(Editor’s Note: Clark Bush owns and operates All About Shooting, a web-based company dedicated to improving turkey-gun performance. He owns multiple still-target shooting records and is a frequent contributor to the Shooting section of our discussion forum. To see more of Clark’s work, visit www.allaboutshooting.com.)
A good bit has been written about tungsten-based shot and what choke should be used with it. When Environ-Metal introduced Hevi-Shot several years ago, some thought it was “death to chokes and gun barrels,” and some even thought of it as evil incarnate. Of course it was neither but rather the beginning of a shotshell revolution.
Some seven years later, we’ve seen not only the original Hevi-Shot and the Remington versions but also Remington’s Wingmaster HD, Federal’s Heavyweight, Environ-Metal’s Hevi-13 and Winchester’s Xtended Range Hi-Density. The names and formulations may have changed but misinformation is as prevalent as ever!
I won’t attempt to even discuss the various amalgams that each maker uses for its pellets, but for the purpose of this discussion, will simply refer to all of it as “hard” shot. It’s all tungsten-based, and tungsten is a very hard metal that is more dense than lead. It’s also non-toxic and can legally be used for waterfowl.
In the early years, we were warned not to shoot hard shot in a choke with an exit diameter tighter than “modified” or lots of bad things would happen. There were even stories of barrels and chokes being destroyed by any shooter foolish enough to try anything that constricted the bore more than that.
Shotshell makers, being very cautious and concerned about possible barrel and choke damage, used very stiff, highly protective wads to shield the barrel and choke from contact with the hard shot. Shooters soon learned that, at least with modern steel barrels, they were not experiencing any visible barrel damage, but pundits were
still urging caution on using tight chokes, and many urged waterfowl hunters to use improved cylinder chokes in their guns.
Enter the turkey hunter and his never-ending quest for tighter patterns. The advice was to use nothing tighter than a choke with an exit diameter of .675-inch or, again, bad things would happen. Many turkey hunters did just that and harvested birds with hard shot and
When the market exploded with all different versions of hard shot just a couple of years ago, the same advice was still there. The questions became:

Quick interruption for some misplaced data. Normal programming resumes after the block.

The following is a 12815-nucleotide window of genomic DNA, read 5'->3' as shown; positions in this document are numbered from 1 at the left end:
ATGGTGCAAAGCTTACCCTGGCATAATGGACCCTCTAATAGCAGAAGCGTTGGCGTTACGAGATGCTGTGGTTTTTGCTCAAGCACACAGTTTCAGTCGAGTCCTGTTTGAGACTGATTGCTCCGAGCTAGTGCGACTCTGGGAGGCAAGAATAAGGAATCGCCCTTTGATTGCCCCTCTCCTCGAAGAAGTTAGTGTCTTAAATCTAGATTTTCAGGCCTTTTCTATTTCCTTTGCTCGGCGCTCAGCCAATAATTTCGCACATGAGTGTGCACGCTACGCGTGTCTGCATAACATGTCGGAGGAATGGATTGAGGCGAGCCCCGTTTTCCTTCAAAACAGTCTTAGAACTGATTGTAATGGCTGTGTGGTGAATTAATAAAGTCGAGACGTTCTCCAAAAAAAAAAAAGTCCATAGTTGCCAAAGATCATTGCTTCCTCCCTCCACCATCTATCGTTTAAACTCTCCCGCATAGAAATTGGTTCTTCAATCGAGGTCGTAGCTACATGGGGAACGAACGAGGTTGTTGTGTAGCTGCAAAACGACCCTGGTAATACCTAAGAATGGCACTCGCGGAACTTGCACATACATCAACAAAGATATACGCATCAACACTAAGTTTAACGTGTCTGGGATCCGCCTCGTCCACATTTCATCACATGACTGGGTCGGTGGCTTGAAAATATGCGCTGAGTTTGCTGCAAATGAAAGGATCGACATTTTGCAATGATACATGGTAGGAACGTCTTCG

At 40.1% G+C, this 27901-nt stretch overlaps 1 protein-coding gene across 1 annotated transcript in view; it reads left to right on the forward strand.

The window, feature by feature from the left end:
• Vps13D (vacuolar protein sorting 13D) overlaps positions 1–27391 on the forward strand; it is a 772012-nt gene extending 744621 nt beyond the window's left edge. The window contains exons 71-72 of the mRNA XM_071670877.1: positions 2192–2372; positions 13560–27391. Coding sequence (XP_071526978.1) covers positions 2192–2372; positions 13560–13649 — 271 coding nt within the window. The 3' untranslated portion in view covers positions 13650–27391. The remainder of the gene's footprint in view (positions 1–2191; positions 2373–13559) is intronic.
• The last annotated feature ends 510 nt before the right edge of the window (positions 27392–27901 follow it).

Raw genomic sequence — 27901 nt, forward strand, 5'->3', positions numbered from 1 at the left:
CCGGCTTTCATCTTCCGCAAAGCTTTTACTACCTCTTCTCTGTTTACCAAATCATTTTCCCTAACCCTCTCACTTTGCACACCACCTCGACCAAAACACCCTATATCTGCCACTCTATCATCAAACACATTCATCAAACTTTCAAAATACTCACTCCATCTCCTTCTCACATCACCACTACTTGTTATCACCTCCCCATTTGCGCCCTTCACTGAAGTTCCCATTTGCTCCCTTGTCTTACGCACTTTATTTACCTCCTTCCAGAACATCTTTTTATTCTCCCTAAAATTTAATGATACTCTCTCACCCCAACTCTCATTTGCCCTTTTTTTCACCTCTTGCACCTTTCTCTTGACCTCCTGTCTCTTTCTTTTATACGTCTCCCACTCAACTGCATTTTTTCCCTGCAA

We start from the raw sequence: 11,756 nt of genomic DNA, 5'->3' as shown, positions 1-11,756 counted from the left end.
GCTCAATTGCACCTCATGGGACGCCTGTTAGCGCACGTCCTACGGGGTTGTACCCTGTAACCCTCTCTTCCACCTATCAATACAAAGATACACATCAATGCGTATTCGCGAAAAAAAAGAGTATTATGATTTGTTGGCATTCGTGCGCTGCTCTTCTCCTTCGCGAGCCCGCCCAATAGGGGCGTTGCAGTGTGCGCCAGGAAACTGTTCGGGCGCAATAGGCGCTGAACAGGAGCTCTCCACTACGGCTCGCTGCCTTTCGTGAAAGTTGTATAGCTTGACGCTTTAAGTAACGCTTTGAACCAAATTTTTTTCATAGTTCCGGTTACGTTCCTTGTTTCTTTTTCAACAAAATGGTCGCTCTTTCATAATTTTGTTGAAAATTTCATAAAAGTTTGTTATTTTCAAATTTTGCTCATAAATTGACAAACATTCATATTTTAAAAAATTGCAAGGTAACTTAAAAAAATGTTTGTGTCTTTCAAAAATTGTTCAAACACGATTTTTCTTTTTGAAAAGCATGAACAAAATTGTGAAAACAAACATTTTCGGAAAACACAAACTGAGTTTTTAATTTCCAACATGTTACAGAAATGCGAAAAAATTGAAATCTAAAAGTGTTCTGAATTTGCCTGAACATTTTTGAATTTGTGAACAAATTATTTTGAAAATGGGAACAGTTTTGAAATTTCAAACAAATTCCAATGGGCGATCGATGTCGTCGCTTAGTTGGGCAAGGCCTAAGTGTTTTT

1. Are we really getting what we pay for?
2. Are we really optimizing the potential of these shells, using only one size turkey choke?
The answer is to both of these questions is a resounding no!
Over the past several years I have fired literally thousands of rounds of hard shot, from each manufacturer, both in testing and in still-target shooting competition. I’ve tested all the major brands and models of shotguns, in all available barrel lengths. I’ve shot most if not all major brands of choke tubes in most if not all exit diameters available. I have come to one inescapable conclusion. It’s not the shot, it’s the shell!
There is no one perfect exit diameter for every gun with every shell that contains hard shot. That has little or nothing to do with the shot, but it has much to do with the shell.
Each manufacturer creates a shotshell from the “brass to the crimp” in a manner that it believes best. Between the brass and the crimp are a primer, powder, a wad, possibly buffers and shot. Some manufacturers may include an over-wad and some type of sealant on the crimp. Cut a few of those shells open and you’ll see a real variation of components. These shells don’t look alike and don’t shoot alike. That’s one reason that there is no “one size fits all” when it comes to turkey chokes.
Each shotshell actually demands a different turkey choke to maximize its potential. The effect of “constriction” or the reduction of the bore diameter by the exit diameter of the choke, is a factor but less so than the makeup of the shotshell itself.
One component that greatly influences the type of choke that should be used is the wad. For example, a ported choke tube will many times “eat” a portion of a wad. That may have little if any effect on some wads but a great effect on others.
A choke tube with the incorrect internal geometry and a too-tight exit diameter, may adversely affect a wad that is designed to stay with the shot charge for an extended period of time. It may “strip it” too soon.
A shotshell that uses a very soft wad with “grabbers” on it, will not function at its peak of performance with a choke tube that has an exit diameter that is too open.
There are other factors that influence the type and exit diameter of a choke that is needed in a particular brand of gun, with a given barrel length but in the final analysis, it’s not the shot, it’s the shell that makes the difference.